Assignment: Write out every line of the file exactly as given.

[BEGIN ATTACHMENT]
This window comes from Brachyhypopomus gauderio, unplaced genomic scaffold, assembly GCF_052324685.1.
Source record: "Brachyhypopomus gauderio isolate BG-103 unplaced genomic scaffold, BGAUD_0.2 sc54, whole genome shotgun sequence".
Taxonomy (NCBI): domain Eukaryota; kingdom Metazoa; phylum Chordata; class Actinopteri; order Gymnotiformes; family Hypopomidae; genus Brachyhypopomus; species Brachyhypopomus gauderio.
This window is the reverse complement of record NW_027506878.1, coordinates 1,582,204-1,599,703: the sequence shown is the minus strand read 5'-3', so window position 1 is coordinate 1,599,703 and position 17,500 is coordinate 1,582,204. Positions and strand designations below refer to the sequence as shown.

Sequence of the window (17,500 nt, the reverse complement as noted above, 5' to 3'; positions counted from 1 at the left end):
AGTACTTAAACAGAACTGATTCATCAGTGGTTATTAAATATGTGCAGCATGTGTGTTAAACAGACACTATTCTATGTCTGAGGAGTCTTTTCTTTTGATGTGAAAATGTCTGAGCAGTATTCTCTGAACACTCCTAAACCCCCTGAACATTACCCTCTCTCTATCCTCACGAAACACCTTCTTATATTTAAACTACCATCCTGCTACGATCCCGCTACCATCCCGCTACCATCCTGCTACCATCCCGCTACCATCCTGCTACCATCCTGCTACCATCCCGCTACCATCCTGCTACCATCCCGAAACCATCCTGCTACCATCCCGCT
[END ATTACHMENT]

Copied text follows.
This window comes from Brachyhypopomus gauderio, unplaced genomic scaffold, assembly GCF_052324685.1.
Source record: "Brachyhypopomus gauderio isolate BG-103 unplaced genomic scaffold, BGAUD_0.2 sc54, whole genome shotgun sequence".
Taxonomy (NCBI): domain Eukaryota; kingdom Metazoa; phylum Chordata; class Actinopteri; order Gymnotiformes; family Hypopomidae; genus Brachyhypopomus; species Brachyhypopomus gauderio.
This window is the reverse complement of record NW_027506878.1, coordinates 1,582,204-1,599,703: the sequence shown is the minus strand read 5'-3', so window position 1 is coordinate 1,599,703 and position 17,500 is coordinate 1,582,204. Positions and strand designations below refer to the sequence as shown.

Sequence of the window (17,500 nt, the reverse complement as noted above, 5' to 3'; positions counted from 1 at the left end):
AGTACTTAAACAGAACTGATTCATCAGTGGTTATTAAATATGTGCAGCATGTGTGTTAAACAGACACTATTCTATGTCTGAGGAGTCTTTTCTTTTGATGTGAAAATGTCTGAGCAGTATTCTCTGAACACTCCTAAACCCCCTGAACATTACCCTCTCTCTATCCTCACGAAACACCTTCTTATATTTAAACTACCATCCTGCTACGATCCCGCTACCATCCCGCTACCATCCTGCTACCATCCCGCTACCATCCTGCTACCATCCTGCTACCATCCCGCTACCATCCTGCTACCATCCCGAAACCATCCTGCTACCATCCCGCT